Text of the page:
How do you protect the relationship with a child who has ADHD?

ADHD can put a strains on the relationship between parent and child.

But you have the ability to nurture that relationship to a strong and healthy one. Dulce Torres, LPC-S, BCC, ACC, shares with parents what they can do to protect their relationship with their children.

Transcription follows this 6:28 minute video

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Lightly Edited Transcript

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So I want to talk to you a little bit about what else can we do when we are raising a child to middle school and an adolescent that is diagnosed with ADHD. For me, the most valuable piece of information first is I need to make sure always I’m doing what I can to save the relationship between parent and child.

For me, relationship is everything. It comes before having good grades in school. It comes before you wanted to be really good at a certain sport. That relationship between a parent child is key. And the way I build in that relationship from a very young age is to know, to put attention to what they need and how I am educating myself about how ADHD is affecting them.

So start with building the relationship and start in second then go to educate yourself. How is this diagnosis of ADHD is affecting my child because it’s going to be different. Listen to what your child needs. I will always tell parents: put aside the comments of other people – family members, friends – when they come with what I did for my child is this and it worked. Say thank you – that’s great because it worked for your child. I will take it into consideration. I can listen, but that does not mean that strategy tactic that they use is going to work for my child.

It’s important that we understand developmentally where is my kid? And as we know that everyone diagnosed with ADHD on maturity level and emotional level, they are going to be three to five years behind their peers.

So because I have an eight year old, that does not mean that every strategy that you use for eight year old might work for mine because they’re still behaving at a five or six year level. I still have to use strategies at that level; I still have to create a behavioral plan for him that is going to look different  – they might need more hand holding at that age and that’s okay.

But then when they become 12 and their maturity level is at 10, things have changed so you have to be very aware about developmentally where your child is and revisit whatever strategies you’re using, whatever behavior plans you have implemented.

You need to constantly be adapting that/changing it because they’re growing up and things are changing, but also because our ADHD people tend to lose interest very quick and our children will do that. They will lose interest in something no matter that is working. You have to constantly be changing it for them. So being aware that the strategy that you use for your eight year old might be different for your 12 year old or it might be the same. It depends again on the child.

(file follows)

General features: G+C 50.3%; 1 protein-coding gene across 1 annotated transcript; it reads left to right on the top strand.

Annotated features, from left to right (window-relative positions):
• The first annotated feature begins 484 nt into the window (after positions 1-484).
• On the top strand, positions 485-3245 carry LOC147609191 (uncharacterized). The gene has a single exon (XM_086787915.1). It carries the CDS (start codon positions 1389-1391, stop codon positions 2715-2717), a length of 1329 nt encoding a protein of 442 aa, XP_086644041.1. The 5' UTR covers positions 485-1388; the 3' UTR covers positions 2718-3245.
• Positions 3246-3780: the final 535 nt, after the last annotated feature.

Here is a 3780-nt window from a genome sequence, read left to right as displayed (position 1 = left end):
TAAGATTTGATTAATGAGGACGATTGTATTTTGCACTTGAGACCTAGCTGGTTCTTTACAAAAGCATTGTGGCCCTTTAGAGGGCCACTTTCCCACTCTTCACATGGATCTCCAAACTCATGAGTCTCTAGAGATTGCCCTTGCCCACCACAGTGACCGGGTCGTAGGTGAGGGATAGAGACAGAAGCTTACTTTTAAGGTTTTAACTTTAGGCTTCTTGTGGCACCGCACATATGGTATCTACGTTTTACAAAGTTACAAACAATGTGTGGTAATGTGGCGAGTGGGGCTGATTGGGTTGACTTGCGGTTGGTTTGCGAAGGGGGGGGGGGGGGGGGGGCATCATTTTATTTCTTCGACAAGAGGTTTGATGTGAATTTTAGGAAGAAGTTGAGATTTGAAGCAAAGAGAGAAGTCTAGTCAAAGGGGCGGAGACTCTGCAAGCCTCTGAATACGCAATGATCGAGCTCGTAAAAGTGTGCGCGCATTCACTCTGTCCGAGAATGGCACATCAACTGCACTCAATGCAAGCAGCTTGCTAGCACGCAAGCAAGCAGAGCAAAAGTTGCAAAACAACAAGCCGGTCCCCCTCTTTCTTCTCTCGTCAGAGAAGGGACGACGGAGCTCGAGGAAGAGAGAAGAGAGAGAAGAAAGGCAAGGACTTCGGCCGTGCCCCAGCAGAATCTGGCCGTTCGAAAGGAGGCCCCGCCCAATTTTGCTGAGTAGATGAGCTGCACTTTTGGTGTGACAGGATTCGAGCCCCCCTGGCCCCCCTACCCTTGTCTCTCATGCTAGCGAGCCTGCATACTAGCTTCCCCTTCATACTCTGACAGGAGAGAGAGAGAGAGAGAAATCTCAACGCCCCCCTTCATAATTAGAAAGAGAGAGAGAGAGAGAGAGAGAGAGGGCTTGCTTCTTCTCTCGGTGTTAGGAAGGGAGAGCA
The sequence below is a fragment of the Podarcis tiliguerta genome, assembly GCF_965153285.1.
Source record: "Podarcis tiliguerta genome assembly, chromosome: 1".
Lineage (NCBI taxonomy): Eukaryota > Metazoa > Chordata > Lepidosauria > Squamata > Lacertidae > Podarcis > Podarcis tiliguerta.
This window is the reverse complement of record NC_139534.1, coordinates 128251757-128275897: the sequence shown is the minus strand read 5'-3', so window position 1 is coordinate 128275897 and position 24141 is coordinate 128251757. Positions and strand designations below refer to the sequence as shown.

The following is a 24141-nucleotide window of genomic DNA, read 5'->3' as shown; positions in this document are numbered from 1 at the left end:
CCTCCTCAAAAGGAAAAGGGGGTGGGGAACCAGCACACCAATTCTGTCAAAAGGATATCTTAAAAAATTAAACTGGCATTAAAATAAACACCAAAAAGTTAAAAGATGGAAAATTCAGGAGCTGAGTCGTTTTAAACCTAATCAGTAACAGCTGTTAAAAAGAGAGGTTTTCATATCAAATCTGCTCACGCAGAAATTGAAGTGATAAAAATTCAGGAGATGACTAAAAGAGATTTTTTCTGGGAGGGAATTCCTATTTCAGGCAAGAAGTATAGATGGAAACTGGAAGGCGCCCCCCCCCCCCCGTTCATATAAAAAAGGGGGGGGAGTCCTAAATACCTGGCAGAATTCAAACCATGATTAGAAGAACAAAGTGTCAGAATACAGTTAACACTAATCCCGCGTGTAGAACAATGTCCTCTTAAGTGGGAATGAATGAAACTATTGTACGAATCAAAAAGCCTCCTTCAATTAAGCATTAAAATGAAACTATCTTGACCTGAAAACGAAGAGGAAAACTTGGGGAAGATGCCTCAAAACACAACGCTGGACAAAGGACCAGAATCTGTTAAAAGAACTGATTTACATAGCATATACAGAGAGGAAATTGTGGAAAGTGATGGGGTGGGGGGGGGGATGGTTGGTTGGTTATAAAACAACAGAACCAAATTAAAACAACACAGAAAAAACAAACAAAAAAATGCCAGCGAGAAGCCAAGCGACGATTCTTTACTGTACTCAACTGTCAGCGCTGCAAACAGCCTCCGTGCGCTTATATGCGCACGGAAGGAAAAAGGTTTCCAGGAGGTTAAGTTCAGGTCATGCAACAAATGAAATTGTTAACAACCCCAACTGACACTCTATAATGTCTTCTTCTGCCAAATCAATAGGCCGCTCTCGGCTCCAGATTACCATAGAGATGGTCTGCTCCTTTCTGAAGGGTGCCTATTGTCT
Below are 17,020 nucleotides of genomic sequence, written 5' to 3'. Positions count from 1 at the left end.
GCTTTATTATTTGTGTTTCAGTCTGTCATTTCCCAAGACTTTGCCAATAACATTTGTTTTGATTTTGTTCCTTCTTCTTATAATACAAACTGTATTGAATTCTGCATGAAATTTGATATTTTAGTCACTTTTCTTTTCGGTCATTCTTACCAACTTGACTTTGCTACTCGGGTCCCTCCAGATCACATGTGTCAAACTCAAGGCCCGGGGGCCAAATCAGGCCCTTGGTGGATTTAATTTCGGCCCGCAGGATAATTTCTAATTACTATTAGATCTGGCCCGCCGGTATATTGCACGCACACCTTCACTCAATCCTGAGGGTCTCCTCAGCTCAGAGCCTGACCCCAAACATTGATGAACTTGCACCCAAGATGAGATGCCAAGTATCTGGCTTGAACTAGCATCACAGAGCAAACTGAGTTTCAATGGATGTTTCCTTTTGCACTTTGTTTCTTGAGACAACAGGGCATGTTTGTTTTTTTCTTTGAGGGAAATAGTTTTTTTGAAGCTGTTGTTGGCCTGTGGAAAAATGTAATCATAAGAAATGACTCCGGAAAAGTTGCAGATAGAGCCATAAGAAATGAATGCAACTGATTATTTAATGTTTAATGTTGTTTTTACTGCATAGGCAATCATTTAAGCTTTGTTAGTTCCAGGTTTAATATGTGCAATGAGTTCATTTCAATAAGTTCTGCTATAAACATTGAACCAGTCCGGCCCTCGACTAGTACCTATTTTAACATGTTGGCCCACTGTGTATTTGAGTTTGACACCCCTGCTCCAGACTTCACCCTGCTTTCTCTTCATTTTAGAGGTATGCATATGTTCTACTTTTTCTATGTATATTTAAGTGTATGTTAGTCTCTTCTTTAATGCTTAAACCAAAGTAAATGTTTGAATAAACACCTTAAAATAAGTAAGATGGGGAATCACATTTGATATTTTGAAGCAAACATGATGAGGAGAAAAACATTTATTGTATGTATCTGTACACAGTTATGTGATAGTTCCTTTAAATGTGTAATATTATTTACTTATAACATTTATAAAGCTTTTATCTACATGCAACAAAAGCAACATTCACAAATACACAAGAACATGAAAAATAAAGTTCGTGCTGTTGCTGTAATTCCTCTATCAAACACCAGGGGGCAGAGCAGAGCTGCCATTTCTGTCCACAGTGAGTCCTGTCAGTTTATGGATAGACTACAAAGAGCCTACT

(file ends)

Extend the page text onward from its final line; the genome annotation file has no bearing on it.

And when they’re growing, I always invite parents to think about middle school is when I start creating a little bit more of that independence – just a tiny bit. I still, as a parent, have to keep their control, have to help them to set up their structures and be consistent, but I start giving them a little bit more leeway in how they manage themselves. So when they go to high school that process is not as dramatic as sometimes it happens when the parent lets go in high school. So it’s very important to put attention to that.

Okay, so they’re in high school, I do need to build those executive skills with them and help them. And another way of helping them to do this is by talking out loud, and discussing what you’re doing and how come you’re using those skills and you’re talking a lot about, you know, when you use your planner, either electronic or paper, when you set up a schedule to know when you’re doing your homework. Whatever it is that you’re working, it’s good to talk out loud to process that information with them.

And to again from a young age, we can ask them what works for them because they will tell us. There’s nothing that I consider so honest about a child is that they’re so truthful – they tell it like it is.

So listen to them – sometimes we don’t like it, but listen and take into consideration their ideas because at the end of the day they’re the ones who have to carry out their plan. It’s not just us, as parent, it’s them. So I will advise you to build a relationship, get educated, and then continue to set up those conversations that, you know, what skills works for them. Revise the plans periodically, and know that at every stage of their lives and at every age, there’s going to be a difference and you just have to keep building it and be patient with them.

About the Speaker

Dulce Torres, LPC-S, BCC, ACC, and Founder of Avant-Garde Center

Dulce Torres is a licensed professional counselor-supervisor and a board certified coach and associate certified coach specializing in ADHD, anxiety, and depression. She believes everyone has a right to live a life beyond limitation.

Ms. Torres has been a featured columnist for Spanish-language newspapers and contributed to several English-language books on ADD/ADHD.